Scientists looking to burst the superconductivity bubble

May 16, 2011
Scientists looking to burst the superconductivity bubble

( -- Bubbles are blocking the current path of one of the most promising high temperature superconducting materials, new research suggests.

In a study published today, Monday, 16 may, in IOP Publishing's journal Superconductor Science and Technology, researchers have examined bismuth strontium (Bi2Sr2CaCu2Ox, Bi2212) – one of the most promising superconducting materials capable of creating large magnetic fields way beyond the limit of existing magnets – and found that its capabilities are limited by the formation of bubbles during its fabrication process.

Bi2212 is the only high temperature superconductor capable of being made into round wire, providing the preferred flexibility in magnet construction, and giving it potential uses in medical imaging and particle accelerators, such as the Large Hadron Collider in Switzerland.

For magnet applications, these wires must exhibit a high critical current density - the current density at which electrical resistance develops - and sustain it under large magnetic fields. This remains a stumbling block for utilising the huge potential of Bi2212 in the magnet technology as compellingly high critical current densities have not yet been achieved.

Previous studies have shown that a critical current varies widely between Bi2212 wire lengths – the critical current in wires that were 50 to 200m long was 20 to 50% lower than in 5 to 10cm long samples. This led the researchers, from the Applied Superconductivity Centre and the National High Magnetic Field Laboratory, Florida State University, to conclude that this variability must be caused by the connectivity of Bi2212 grains within the wires.

Bi2212 wires, made up of multiple filaments, are fabricated using the powder-in-tube (PIT) method in which Bi2212 powder is packed inside silver tubes and drawn to the desired size. The filaments of Bi2212 powder must firstly be melted inside their silver sheath and then slowly cooled to allow the Bi2212 to reform, greatly enhancing the critical current density.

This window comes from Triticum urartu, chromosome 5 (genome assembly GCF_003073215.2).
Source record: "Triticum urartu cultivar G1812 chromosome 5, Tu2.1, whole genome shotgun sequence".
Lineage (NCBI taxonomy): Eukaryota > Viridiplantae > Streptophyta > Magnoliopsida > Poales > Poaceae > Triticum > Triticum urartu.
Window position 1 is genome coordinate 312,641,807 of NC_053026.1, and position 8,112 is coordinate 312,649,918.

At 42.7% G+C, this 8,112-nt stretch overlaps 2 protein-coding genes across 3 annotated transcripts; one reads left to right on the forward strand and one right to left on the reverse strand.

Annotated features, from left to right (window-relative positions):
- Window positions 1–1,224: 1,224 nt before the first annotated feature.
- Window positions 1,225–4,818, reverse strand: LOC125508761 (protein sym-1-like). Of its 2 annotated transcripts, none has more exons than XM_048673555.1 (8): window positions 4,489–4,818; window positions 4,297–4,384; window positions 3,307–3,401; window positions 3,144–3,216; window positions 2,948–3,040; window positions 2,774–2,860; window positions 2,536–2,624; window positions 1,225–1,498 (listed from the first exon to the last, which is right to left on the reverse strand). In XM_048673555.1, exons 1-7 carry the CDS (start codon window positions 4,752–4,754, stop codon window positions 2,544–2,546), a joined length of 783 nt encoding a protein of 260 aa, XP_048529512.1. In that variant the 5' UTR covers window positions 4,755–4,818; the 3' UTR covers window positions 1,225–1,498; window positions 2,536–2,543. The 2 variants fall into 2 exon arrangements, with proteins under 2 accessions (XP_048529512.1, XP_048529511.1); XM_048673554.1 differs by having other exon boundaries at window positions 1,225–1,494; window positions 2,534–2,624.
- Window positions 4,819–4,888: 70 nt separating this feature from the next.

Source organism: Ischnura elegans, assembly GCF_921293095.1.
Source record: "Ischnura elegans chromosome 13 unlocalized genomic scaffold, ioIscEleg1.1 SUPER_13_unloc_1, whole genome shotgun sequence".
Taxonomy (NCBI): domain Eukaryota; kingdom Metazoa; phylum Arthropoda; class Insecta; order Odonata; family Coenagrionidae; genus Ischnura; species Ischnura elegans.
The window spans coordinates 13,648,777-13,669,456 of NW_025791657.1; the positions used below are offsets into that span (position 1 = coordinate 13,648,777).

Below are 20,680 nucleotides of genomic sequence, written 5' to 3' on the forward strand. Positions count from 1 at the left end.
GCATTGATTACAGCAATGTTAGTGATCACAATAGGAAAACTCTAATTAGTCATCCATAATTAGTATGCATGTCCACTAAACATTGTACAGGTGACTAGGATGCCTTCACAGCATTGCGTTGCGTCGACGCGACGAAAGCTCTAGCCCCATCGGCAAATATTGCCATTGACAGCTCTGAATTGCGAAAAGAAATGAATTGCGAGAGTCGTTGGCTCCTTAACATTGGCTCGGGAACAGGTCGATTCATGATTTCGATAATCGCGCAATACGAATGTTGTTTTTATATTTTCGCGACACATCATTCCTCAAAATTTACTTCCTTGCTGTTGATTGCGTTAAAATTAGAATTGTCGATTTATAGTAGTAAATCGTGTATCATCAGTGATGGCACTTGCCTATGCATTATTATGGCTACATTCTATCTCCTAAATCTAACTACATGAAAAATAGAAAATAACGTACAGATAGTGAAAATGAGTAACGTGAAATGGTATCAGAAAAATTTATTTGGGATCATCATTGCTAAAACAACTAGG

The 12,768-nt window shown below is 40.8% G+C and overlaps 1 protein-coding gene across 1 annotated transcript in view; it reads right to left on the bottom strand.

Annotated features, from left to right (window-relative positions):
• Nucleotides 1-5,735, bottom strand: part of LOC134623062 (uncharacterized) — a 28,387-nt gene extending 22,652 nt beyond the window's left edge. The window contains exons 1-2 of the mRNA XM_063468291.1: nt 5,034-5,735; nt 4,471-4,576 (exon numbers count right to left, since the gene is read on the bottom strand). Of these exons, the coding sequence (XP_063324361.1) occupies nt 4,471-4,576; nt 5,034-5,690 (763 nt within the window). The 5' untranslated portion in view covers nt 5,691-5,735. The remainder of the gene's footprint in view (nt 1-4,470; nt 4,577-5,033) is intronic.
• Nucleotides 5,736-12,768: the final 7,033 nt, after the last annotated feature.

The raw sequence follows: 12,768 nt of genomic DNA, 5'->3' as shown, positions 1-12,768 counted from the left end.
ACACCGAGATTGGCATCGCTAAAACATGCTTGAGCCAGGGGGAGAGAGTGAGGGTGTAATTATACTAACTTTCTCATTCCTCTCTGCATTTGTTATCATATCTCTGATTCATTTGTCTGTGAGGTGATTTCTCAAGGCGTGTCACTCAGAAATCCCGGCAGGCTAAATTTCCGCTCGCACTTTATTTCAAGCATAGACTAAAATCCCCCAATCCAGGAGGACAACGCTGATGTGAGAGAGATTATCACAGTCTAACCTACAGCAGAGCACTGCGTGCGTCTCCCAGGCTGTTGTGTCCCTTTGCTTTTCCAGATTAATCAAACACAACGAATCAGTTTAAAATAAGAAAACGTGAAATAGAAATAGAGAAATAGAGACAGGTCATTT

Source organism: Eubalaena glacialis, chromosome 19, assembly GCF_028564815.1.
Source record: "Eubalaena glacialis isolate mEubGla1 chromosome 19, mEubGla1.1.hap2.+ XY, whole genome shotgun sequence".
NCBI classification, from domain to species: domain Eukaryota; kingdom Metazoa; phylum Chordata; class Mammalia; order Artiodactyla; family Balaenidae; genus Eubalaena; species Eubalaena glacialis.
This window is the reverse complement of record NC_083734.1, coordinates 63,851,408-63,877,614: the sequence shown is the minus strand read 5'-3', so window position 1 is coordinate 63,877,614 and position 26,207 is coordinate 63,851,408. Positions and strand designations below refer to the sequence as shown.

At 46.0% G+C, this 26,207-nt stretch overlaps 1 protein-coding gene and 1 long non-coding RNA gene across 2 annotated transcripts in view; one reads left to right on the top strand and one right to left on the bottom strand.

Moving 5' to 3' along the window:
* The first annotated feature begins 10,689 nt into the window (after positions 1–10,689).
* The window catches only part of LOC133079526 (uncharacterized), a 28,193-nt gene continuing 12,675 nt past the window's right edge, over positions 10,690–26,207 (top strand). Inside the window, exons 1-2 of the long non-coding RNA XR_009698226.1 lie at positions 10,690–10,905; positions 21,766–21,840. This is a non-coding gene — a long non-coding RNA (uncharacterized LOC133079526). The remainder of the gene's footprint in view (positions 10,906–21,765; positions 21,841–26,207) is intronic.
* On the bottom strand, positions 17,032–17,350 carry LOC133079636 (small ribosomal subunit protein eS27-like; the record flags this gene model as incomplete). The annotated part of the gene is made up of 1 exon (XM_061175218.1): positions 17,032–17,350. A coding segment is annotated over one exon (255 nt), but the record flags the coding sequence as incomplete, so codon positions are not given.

As the processes between the critical melt and re-growth step is still largely unknown, the researchers decided to rapidly cool samples at different times in the melting process in order to get a snapshot of what occurs inside Bi2212 wires.

Using a and synchrotron X-ray microtomography, the researchers observed that the small powder pores, inherent to the PIT process, agglomerate into large bubbles on entering the melting stage.

The consequences of this are major as the Bi2212 filaments become divided into discrete segments of excellent connectivity which are then blocked by the residual bubbles, greatly reducing the long-range filament connectivity, and strongly suppressing the flow of current.

The new findings suggest that a key approach to improve the critical current density of the material would be to make it denser before melting.

Lead author Dr Fumitake Kametani, of The Applied Superconductivity Centre, Florida State University, said, "Our study suggested that a large portion of originates from the 30-40% of empty space, inevitable in any powder-in-tube process, which requires particle rolling to allow deformation of the metal-powder composite wire. "

"Densification of the filaments at final size - increasing the powder-packing density from 60-70% to greater than 90% - is an excellent way to reduce or eliminate the bubble formation. Various densification processes are now being tested."